Supported by ORIP (P51OD011092) and NINDS


Autologous Transplant Therapy Alleviates Motor and Depressive Behaviors in Parkinsonian Monkeys

Tao, Yunlong et al., Nature Medicine, 1 March 2021.

Generation of induced pluripotent stem cells (iPSCs) enables standardized of dopamine (DA) neurons for autologous transplantation therapy to improve motor functions in Parkinson disease (PD). Adult male rhesus PD monkeys receiving autologous, but not allogenic, transplantation exhibited recovery from motor and depressive signs of PD over a 2-year period without immunosuppressive therapy. Mathematical modeling showed correlations between surviving DA neurons with PET signal intensity and behavior recovery regardless of autologous or allogeneic transplant, suggesting a predictive power of PET and motor behaviors for surviving DA neuron number. The results demonstrate favorable efficacy of the autologous transplant approach to treat PD. Supported by ORIP (P51OD011106) NINDS, and NICHD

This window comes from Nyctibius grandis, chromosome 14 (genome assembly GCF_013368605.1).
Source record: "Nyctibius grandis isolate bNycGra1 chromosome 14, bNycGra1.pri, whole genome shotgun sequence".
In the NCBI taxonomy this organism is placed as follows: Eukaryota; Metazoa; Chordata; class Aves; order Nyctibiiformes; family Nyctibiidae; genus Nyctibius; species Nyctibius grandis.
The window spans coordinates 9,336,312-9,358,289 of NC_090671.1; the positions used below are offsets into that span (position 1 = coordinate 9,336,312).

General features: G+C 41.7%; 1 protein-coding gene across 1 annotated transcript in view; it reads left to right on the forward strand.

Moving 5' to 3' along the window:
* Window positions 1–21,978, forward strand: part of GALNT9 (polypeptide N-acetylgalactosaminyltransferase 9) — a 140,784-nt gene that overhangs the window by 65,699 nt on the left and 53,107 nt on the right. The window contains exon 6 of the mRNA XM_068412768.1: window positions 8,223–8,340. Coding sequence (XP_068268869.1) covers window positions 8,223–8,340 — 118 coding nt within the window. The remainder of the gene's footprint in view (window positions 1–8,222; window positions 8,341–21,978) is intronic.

Immunogenic BNT162b Vaccines Protect Rhesus Macaques from SARS-CoV-2

Vogel et al., Nature. 2021 Feb 1. Online ahead of print

The preclinical development of two BNT162b vaccine candidates, which contain lipid-nanoparticle formulated nucleoside-modified mRNA encoding SARS-CoV-2 spike glycoprotein-derived immunogens, was performed in rhesus macaques at the Southwest National Primate Research Center (SNPRC). BNT162b1 encodes a soluble, secreted, trimerised receptor-binding domain. BNT162b2 encodes the full-length transmembrane spike glycoprotein, locked in its prefusion conformation. Prime/boost vaccination of rhesus macaques with BNT162b candidates elicits SARS-CoV-2 neutralizing antibody titers that are 8.2 to 18.2 times that of a SARS-CoV-2 convalescent human serum panel. The vaccine candidates protected macaques from SARS-CoV-2 challenge, with BNT162b2 protecting the lower respiratory tract from the presence of viral RNA and with no evidence of disease enhancement. The BNT162b2 vaccine recently received emergency use authorization from FDA and is being administered within the United States. The SNPRC is supported by ORIP P51OD011103.


A Modular Master Regulator Landscape Controls Cancer Transcriptional Identity

Paul et al., Cell. 2021 Jan 21;184(2):334-351.e20